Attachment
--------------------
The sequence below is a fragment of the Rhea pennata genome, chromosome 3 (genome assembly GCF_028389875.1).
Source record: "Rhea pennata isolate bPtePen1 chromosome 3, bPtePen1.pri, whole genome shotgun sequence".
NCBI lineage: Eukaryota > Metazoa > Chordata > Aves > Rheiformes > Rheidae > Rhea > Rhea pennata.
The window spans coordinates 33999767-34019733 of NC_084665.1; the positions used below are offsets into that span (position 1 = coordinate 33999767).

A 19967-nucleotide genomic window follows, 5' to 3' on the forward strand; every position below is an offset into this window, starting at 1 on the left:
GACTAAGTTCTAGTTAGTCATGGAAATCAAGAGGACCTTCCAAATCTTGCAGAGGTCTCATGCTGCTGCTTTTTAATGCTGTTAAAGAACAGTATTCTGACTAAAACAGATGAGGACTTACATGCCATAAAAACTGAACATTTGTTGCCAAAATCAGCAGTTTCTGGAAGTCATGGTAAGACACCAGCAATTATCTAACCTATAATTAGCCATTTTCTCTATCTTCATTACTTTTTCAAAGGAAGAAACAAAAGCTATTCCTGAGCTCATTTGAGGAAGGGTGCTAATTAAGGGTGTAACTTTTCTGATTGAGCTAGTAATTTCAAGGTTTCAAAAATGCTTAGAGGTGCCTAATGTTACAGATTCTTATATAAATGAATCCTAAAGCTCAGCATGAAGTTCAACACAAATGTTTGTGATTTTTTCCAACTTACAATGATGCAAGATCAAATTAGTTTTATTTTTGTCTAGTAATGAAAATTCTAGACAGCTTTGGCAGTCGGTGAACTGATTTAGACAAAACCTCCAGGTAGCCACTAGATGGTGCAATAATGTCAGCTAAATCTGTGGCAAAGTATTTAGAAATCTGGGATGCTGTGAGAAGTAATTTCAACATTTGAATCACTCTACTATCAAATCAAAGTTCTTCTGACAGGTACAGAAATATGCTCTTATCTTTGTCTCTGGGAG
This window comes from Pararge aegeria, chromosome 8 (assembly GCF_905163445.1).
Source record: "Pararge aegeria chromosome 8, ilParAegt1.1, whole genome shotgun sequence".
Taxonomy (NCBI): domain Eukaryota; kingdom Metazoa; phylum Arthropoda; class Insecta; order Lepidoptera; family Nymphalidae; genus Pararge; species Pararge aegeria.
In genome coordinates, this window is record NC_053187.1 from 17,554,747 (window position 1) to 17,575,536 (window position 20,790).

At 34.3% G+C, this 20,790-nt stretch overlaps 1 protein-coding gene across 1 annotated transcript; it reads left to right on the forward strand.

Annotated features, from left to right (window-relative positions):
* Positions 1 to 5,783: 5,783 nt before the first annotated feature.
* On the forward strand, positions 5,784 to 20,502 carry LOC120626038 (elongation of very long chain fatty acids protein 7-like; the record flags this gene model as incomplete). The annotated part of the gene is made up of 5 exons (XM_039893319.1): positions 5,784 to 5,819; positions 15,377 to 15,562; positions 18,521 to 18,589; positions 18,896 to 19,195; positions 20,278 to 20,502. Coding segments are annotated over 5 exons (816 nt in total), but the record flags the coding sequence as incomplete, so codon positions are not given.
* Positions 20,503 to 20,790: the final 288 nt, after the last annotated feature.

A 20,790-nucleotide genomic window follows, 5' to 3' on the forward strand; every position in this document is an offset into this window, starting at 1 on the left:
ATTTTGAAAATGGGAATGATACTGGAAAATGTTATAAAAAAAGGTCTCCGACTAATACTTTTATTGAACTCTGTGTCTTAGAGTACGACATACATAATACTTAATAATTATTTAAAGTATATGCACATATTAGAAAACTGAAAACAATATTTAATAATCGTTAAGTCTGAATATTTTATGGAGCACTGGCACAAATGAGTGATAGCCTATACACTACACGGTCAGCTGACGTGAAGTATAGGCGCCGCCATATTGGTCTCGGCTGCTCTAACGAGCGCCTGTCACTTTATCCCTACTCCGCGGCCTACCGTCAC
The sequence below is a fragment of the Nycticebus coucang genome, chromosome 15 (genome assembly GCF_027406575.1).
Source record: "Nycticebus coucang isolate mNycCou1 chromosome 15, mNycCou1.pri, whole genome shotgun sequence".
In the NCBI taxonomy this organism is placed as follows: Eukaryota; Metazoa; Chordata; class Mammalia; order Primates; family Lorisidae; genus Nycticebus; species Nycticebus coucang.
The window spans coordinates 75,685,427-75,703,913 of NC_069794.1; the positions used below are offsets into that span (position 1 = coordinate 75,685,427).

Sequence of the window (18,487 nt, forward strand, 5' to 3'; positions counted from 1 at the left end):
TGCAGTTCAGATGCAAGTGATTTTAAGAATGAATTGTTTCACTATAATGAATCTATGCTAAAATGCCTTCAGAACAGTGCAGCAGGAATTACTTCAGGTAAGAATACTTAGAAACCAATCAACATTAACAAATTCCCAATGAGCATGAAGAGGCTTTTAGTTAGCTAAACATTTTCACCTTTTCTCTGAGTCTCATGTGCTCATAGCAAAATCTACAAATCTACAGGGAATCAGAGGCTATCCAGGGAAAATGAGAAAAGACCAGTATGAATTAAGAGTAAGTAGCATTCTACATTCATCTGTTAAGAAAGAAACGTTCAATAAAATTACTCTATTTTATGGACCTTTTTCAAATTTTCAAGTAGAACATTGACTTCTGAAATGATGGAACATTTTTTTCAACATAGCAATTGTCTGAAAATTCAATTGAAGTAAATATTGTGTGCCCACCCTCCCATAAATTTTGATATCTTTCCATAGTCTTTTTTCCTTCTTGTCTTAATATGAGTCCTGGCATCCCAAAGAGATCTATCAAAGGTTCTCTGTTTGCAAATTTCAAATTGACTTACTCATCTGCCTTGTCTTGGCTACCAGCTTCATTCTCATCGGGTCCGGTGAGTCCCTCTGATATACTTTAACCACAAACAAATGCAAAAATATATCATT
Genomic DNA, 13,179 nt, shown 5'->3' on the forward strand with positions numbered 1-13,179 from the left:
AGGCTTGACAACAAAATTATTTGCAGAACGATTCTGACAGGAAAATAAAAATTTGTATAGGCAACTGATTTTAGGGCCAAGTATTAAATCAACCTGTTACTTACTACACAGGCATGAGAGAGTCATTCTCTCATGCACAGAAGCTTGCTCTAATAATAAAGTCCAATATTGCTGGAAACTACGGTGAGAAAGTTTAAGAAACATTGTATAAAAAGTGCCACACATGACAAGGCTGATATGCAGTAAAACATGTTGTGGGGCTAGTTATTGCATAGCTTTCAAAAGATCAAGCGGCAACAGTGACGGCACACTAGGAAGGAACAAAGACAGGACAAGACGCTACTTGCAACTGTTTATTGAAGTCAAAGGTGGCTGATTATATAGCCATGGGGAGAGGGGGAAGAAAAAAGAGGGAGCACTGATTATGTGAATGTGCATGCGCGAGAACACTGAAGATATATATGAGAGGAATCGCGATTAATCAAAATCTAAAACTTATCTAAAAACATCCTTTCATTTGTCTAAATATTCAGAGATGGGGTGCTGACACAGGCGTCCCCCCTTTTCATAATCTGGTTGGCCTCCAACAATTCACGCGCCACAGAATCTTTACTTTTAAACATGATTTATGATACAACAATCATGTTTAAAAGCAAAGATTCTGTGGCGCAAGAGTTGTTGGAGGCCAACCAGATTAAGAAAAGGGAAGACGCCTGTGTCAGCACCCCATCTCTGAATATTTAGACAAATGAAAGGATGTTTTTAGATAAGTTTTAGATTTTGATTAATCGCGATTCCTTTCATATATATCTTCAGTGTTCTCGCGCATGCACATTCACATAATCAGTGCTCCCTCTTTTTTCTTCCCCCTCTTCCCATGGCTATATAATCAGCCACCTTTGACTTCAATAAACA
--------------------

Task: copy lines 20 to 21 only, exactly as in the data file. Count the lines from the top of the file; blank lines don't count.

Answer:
In the NCBI taxonomy this organism is placed as follows: Eukaryota; Metazoa; Chordata; class Mammalia; order Primates; family Lorisidae; genus Nycticebus; species Nycticebus coucang.
The window spans coordinates 75,685,427-75,703,913 of NC_069794.1; the positions used below are offsets into that span (position 1 = coordinate 75,685,427).